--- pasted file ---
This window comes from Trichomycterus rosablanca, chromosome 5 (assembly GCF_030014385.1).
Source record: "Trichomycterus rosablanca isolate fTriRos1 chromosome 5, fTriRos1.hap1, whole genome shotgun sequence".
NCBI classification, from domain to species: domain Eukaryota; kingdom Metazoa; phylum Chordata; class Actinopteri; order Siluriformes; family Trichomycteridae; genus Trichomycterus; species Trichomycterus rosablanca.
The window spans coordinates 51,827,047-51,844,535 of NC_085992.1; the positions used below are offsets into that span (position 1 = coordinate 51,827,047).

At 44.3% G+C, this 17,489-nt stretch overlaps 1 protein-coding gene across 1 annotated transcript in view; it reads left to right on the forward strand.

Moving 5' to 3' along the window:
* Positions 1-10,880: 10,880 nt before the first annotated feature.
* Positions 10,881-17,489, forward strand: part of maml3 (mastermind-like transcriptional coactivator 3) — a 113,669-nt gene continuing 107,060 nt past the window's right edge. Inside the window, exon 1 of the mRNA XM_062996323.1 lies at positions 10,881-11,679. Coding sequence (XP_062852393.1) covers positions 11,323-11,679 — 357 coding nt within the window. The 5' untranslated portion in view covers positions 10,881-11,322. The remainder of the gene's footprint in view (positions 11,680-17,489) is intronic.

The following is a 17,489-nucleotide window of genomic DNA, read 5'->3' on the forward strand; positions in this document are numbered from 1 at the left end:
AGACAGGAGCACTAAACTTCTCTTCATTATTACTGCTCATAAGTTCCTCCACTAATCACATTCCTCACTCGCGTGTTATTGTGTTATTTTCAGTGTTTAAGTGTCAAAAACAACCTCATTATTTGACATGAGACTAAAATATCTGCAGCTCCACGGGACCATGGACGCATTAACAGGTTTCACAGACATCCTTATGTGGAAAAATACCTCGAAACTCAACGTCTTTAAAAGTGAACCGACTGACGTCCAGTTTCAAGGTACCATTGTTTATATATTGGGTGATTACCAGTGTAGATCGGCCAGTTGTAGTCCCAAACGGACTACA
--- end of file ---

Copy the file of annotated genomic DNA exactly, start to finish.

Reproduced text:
This window comes from Trichomycterus rosablanca, chromosome 5 (assembly GCF_030014385.1).
Source record: "Trichomycterus rosablanca isolate fTriRos1 chromosome 5, fTriRos1.hap1, whole genome shotgun sequence".
NCBI classification, from domain to species: domain Eukaryota; kingdom Metazoa; phylum Chordata; class Actinopteri; order Siluriformes; family Trichomycteridae; genus Trichomycterus; species Trichomycterus rosablanca.
The window spans coordinates 51,827,047-51,844,535 of NC_085992.1; the positions used below are offsets into that span (position 1 = coordinate 51,827,047).

At 44.3% G+C, this 17,489-nt stretch overlaps 1 protein-coding gene across 1 annotated transcript in view; it reads left to right on the forward strand.

Moving 5' to 3' along the window:
* Positions 1-10,880: 10,880 nt before the first annotated feature.
* Positions 10,881-17,489, forward strand: part of maml3 (mastermind-like transcriptional coactivator 3) — a 113,669-nt gene continuing 107,060 nt past the window's right edge. Inside the window, exon 1 of the mRNA XM_062996323.1 lies at positions 10,881-11,679. Coding sequence (XP_062852393.1) covers positions 11,323-11,679 — 357 coding nt within the window. The 5' untranslated portion in view covers positions 10,881-11,322. The remainder of the gene's footprint in view (positions 11,680-17,489) is intronic.

The following is a 17,489-nucleotide window of genomic DNA, read 5'->3' on the forward strand; positions in this document are numbered from 1 at the left end:
AGACAGGAGCACTAAACTTCTCTTCATTATTACTGCTCATAAGTTCCTCCACTAATCACATTCCTCACTCGCGTGTTATTGTGTTATTTTCAGTGTTTAAGTGTCAAAAACAACCTCATTATTTGACATGAGACTAAAATATCTGCAGCTCCACGGGACCATGGACGCATTAACAGGTTTCACAGACATCCTTATGTGGAAAAATACCTCGAAACTCAACGTCTTTAAAAGTGAACCGACTGACGTCCAGTTTCAAGGTACCATTGTTTATATATTGGGTGATTACCAGTGTAGATCGGCCAGTTGTAGTCCCAAACGGACTACA